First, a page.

A stick can be many things to a small child.

Croydon started a Youth Forest Project several years ago, offering courses for secondary/Special schools, Pupil Refferal Units and youth organisations. It now operates a network of Forest School practitioners that also includes Early Years and the Primary sector. They meet twice a term to share good practice, while visiting one another’s sites. 

The WOW Forest School will have a base camp in our own woodland, although we will be visiting Selsdon Woods on some occasions.

What will the children do at Forest School?

Children will attend a course of sessions and their learning will build over time. The approach is structured but not over directed. Each child brings their own ideas and works at their own pace. The focus is on the process of learning and not just the outcome. They will be in small groups and the activities will vary and depend on the age of the group: bug hunts, woodland, art, den making, tracking skills, story-telling, being a nature detective, making fire, outdoor cooking, making things from wood, making charcoal, listening and looking, making and clearing a camp.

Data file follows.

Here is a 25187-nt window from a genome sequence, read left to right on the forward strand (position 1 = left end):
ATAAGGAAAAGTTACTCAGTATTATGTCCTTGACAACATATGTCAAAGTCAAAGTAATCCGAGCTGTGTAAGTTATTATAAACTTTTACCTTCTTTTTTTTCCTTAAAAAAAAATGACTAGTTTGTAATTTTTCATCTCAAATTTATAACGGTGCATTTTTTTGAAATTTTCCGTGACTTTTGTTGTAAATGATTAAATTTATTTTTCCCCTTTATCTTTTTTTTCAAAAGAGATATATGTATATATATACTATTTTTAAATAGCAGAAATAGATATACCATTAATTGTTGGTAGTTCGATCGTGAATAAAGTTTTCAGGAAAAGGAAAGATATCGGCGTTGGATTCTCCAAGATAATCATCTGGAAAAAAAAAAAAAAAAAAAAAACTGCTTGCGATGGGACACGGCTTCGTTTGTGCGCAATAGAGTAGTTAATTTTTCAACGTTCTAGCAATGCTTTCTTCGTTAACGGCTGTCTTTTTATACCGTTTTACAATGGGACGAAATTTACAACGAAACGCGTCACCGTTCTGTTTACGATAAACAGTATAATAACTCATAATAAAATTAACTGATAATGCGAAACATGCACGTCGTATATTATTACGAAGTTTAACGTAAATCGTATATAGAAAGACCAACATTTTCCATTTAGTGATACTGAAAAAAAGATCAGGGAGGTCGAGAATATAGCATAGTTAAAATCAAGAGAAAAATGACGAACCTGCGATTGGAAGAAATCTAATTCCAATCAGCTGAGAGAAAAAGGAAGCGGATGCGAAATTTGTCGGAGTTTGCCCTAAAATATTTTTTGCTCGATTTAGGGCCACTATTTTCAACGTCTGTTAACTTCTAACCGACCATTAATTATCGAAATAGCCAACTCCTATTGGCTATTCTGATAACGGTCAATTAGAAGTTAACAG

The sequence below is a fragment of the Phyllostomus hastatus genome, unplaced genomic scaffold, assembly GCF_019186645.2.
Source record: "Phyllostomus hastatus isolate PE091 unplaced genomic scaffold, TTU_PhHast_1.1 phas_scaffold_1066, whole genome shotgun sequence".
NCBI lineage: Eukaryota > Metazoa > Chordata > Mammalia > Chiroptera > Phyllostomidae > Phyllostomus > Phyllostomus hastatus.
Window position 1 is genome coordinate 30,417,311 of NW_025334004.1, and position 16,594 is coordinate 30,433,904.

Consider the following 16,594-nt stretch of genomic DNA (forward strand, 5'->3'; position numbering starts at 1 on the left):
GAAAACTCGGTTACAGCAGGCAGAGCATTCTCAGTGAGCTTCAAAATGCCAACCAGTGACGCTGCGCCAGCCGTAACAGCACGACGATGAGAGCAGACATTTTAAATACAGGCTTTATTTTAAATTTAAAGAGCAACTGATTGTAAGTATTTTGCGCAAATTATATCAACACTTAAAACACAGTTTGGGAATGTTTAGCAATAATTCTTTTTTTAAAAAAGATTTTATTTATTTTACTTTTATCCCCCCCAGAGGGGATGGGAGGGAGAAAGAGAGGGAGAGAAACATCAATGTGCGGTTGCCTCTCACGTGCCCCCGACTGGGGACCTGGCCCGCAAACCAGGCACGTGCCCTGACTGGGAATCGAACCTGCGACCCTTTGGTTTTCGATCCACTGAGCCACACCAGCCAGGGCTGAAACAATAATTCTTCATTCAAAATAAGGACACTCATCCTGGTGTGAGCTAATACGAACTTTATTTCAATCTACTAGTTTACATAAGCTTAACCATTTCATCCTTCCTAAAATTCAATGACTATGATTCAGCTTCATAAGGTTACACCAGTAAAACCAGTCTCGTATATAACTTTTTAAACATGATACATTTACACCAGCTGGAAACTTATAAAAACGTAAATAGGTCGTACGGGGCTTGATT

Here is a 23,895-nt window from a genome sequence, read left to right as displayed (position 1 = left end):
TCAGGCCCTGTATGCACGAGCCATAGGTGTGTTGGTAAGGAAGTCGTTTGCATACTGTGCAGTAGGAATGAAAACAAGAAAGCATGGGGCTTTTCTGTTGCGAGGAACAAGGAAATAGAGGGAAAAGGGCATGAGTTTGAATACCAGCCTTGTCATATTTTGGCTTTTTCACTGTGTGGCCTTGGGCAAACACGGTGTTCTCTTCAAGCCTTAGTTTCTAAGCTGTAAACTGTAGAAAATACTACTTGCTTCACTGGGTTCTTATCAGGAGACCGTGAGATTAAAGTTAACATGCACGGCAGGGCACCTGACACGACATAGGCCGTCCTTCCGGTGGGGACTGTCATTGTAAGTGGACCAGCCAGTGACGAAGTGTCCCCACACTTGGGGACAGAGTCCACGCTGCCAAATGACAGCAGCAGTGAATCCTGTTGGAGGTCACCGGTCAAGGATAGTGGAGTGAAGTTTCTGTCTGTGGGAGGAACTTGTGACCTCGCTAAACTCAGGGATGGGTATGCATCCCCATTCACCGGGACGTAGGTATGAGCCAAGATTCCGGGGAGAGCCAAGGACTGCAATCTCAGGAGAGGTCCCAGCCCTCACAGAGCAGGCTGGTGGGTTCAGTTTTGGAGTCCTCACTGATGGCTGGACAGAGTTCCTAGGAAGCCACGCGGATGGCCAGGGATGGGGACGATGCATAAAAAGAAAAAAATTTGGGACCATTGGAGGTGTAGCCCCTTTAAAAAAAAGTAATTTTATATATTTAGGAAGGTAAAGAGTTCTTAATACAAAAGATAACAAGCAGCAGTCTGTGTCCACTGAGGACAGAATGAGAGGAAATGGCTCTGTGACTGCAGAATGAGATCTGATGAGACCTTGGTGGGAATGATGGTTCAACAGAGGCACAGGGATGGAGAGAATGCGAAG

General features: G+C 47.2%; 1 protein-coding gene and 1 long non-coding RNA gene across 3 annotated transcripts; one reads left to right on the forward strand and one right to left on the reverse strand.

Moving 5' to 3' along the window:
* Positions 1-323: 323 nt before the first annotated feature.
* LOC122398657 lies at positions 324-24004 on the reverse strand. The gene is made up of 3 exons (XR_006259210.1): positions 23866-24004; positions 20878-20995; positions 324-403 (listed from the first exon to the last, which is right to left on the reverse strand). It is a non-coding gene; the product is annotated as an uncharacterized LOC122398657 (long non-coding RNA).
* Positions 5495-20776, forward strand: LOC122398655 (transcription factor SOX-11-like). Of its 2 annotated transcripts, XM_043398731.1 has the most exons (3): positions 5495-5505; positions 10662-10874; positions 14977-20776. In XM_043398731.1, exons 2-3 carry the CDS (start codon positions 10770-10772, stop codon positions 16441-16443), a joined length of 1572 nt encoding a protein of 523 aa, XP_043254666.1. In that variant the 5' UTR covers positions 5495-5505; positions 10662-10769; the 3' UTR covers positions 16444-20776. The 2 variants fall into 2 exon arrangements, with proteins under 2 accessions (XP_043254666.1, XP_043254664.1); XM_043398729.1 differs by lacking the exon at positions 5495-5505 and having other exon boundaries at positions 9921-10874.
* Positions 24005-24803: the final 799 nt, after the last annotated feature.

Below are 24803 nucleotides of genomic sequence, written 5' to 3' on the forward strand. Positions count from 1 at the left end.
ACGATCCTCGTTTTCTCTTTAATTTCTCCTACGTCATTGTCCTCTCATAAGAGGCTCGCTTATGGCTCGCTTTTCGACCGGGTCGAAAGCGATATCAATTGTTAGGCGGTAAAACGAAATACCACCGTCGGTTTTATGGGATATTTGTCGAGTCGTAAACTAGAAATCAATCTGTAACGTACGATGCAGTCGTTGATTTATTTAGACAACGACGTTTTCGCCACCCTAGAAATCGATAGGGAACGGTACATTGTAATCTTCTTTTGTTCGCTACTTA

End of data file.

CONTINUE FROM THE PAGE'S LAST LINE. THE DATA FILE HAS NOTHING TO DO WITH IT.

What will they learn?

Forest School is about developing the whole child in a holistic way i.e to develop each child’s intellectual, emotional, social, physical, artistic, creative and spiritual potentials. It  seeks to engage children in the teaching/learning process and encourage personal and collective responsibility.

We want each child to:

  • trust their own judgement and believe in themselves
  • understand the importance of relationships in teamwork and good communication
  • be responsible, keeping themselves and others safe
  • face challenges, problem solve and be resilient
  • learn technical skills, using tools and managing risk
  • understand how physical and mental health are improved through connection to the natural environment and one another
  • know that the natural environment is beautiful, very precious and needs to be looked after because we are interdependent

What evidence is this based on?

There is a significant body of thought that believes there is a growing divide between the natural world and our children. There have been many surveys to look at the different locations they play in compared to where their parents played. 

Extract from: Natural England on Childhood and Nature: A survey
on Changing Relationships with Nature across the generations 2009